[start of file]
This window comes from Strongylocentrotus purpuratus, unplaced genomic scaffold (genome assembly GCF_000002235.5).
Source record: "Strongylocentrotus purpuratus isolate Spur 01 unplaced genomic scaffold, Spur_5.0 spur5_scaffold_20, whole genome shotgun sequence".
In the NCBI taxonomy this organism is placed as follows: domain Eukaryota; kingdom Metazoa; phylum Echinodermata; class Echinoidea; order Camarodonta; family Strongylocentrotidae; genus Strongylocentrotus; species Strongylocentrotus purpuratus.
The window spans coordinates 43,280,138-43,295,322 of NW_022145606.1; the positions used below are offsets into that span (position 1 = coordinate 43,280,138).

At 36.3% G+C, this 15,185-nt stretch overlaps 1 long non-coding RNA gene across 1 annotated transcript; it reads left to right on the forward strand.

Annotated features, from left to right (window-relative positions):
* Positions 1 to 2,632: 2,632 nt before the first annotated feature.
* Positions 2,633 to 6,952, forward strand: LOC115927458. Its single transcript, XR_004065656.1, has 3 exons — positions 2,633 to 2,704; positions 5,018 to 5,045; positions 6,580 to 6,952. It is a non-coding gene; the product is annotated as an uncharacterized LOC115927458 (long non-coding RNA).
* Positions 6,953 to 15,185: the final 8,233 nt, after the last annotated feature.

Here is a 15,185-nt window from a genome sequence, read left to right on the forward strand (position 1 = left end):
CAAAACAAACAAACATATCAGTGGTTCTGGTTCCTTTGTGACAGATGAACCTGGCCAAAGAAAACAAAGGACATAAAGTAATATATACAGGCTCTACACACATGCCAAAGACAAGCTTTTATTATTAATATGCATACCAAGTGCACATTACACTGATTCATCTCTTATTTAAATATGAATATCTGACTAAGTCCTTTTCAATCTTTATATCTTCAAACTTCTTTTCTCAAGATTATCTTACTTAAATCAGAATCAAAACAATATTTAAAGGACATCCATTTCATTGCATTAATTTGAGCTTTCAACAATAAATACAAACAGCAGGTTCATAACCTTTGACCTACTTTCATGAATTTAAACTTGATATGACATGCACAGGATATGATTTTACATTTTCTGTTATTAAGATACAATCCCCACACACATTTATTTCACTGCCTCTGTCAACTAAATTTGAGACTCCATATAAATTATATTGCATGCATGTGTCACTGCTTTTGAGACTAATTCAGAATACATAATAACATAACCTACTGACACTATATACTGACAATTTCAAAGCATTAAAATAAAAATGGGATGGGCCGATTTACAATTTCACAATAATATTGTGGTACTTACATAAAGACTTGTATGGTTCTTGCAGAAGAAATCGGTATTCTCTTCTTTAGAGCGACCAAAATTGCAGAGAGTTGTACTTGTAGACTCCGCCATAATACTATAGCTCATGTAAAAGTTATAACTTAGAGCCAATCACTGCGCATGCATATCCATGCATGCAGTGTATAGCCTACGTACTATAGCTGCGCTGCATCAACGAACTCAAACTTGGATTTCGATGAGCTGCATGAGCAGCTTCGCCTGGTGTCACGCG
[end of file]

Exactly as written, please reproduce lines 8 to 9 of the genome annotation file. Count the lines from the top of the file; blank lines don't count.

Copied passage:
* Positions 2,633 to 6,952, forward strand: LOC115927458. Its single transcript, XR_004065656.1, has 3 exons — positions 2,633 to 2,704; positions 5,018 to 5,045; positions 6,580 to 6,952. It is a non-coding gene; the product is annotated as an uncharacterized LOC115927458 (long non-coding RNA).
* Positions 6,953 to 15,185: the final 8,233 nt, after the last annotated feature.